JPMorgan Pays $88 Million in Fines for Trading with Enemies
Saturday, September 10, 2011
In agreeing to pay the largest settlement by a bank to date involving sanctions violations, JPMorgan Chase will fork over $88.3 million to the Department of the Treasury.
Treasury officials went after JPMorgan for breaking U.S. embargo laws and trade sanctions, including Global Terrorism Sanctions Regulations and Weapons of Mass Destruction Proliferators Sanctions, in three incidents between 2005 and 2011 that involved Cuba, Iran and Sudan.
In the Cuban case, the bank violated embargo laws by processing $178.5 million in wire transfers for Cuban nationals.
The Iranian violation involved a $2.9 million loan that JPMorgan processed for a bank that had ties to Iran’s government-owned shipping line, which is not allowed under trade sanctions against the country.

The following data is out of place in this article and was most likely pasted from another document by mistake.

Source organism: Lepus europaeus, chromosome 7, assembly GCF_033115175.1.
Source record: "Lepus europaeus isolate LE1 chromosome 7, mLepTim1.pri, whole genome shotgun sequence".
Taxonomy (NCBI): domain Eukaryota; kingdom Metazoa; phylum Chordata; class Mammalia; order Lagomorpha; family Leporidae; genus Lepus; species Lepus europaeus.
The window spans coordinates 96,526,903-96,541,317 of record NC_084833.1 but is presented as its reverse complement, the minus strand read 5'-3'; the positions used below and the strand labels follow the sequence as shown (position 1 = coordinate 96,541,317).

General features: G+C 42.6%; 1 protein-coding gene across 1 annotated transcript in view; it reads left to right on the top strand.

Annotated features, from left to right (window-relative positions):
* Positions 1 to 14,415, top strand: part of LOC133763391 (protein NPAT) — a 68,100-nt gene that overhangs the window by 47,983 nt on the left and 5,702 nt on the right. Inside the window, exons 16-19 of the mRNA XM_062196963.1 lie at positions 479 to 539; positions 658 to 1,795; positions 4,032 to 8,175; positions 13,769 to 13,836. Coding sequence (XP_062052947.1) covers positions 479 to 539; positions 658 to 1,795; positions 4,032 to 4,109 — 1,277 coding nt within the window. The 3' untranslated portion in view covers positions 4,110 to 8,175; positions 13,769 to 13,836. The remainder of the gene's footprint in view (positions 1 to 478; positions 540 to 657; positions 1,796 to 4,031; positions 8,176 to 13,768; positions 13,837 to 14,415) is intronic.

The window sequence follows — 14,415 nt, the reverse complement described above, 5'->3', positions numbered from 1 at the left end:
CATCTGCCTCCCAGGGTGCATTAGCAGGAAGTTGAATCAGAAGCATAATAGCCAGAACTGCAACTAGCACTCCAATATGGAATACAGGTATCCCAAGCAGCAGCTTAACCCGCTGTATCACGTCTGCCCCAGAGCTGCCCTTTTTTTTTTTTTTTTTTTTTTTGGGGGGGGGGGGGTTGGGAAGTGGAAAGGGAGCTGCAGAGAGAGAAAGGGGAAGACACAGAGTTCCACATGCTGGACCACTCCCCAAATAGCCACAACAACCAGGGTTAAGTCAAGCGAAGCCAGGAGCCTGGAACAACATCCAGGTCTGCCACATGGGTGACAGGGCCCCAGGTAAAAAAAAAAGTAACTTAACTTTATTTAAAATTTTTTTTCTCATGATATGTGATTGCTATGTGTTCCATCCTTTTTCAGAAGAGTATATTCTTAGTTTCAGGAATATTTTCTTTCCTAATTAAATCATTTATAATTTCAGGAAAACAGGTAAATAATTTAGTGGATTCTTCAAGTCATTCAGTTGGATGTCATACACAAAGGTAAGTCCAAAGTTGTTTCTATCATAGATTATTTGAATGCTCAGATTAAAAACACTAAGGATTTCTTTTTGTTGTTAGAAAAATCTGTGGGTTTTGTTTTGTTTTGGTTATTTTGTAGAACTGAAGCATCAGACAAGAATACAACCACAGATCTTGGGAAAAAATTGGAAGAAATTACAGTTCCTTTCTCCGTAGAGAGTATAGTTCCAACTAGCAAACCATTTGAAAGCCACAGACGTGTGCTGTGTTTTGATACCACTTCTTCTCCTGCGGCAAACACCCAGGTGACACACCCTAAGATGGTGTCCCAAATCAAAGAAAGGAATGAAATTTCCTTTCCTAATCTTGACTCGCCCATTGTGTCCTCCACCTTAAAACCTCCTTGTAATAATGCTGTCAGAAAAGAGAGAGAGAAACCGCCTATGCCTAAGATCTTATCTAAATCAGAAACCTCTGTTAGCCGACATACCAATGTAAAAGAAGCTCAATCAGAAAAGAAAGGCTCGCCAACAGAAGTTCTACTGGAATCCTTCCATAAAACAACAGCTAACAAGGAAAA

Trade sanctions against Sudan also were violated by the bank when it processed wire transfers involving Khartoum.
After JPMorgan agreed to the settlement. the Louisiana Municipal Employees Retirement System filed suit against CEO Jamie Dimon and ten members of the JPMorgan board of directors demanding that they personally repay the bank to cover the fines.
Treasury Department Fines JPMorgan Chase $88.3 Million (by Connor Simpson, Atlantic Wire)
J.P. Morgan Settles for $88.3 Million (by Jamila Trindle, Wall Street Journal)
Pension Fund Wants JPMorgan Bosses to Pay (by Dan McCue, Courthouse News Service)
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